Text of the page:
The Berlin Clock of Lives, 1935

“A CLOCK of Lives operated by the Statistical Office in Berlin, Germany, informs spectators that the German population is constantly increasing. To insure being seen by many people, the clock was placed in Dönhoffplatz, a busy Berlin thoroughfare. The clock tolls the number of births and deaths occurring every quarter of an hour. The tone of the bells indicates whether a birth or a death has occurred.”

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Another view of the Clock of Lives:

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The clock, more properly called the Wilhelm-Lach Tower, was built in 1935. The small bell tower had the following inscription:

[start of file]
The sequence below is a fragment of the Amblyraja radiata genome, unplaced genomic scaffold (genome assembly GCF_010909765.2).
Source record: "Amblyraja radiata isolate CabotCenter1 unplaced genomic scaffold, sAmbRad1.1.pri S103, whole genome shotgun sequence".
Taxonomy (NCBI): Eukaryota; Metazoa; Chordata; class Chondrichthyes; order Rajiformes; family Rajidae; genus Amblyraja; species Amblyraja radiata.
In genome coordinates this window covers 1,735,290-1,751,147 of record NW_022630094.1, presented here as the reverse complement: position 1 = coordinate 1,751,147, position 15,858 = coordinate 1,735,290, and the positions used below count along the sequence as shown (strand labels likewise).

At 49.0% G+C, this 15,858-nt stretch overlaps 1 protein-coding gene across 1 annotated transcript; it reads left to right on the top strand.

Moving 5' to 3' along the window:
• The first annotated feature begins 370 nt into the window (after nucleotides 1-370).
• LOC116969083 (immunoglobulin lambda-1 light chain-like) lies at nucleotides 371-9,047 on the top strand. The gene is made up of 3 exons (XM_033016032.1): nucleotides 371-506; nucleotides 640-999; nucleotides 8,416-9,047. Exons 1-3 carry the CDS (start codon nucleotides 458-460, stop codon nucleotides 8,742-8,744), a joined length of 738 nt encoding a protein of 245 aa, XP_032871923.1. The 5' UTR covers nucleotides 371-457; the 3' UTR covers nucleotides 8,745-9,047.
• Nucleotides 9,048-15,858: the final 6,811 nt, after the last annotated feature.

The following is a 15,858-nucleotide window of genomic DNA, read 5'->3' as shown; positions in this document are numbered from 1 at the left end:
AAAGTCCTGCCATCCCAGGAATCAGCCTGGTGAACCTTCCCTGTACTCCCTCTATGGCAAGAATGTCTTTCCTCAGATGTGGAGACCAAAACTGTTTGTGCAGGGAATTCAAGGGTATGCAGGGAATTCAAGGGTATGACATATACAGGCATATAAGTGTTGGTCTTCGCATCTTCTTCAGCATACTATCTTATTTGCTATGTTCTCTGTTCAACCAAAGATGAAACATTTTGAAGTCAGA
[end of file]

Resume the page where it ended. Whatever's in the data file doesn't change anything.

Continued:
Every five minutes, nine children are born in the German Reich – every five minutes, seven men die. This tower is dedicated to the memory of the first National Socialist Mayor in the Central District, P[arty] M[ember] Wilh[elm] Lach, Born 9 June 1801- Died 6 July 1935″

According to the German Wikipedia site, the buildings around the square were heavily damaged during the war, and were largely razed and rebuilt. It is assumed that the clock tower met its demise around the same period.

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A photo of the clock memorial taken in 1935.

Berlin no longer has a population clock, but it has a pretty sick world time clock in Alexanderplatz:

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Der Alte Wolf hat gesprochen.

3 responses to “The Berlin Clock of Lives, 1935

  1. Danke für diesen interessanten Artikel, der jmir einmal mehr etwas von meiner Heimat zeigt, dass ich bisher nicht kannte!
    Liebe Grüße aus dem südlichen Texas,
    Pit

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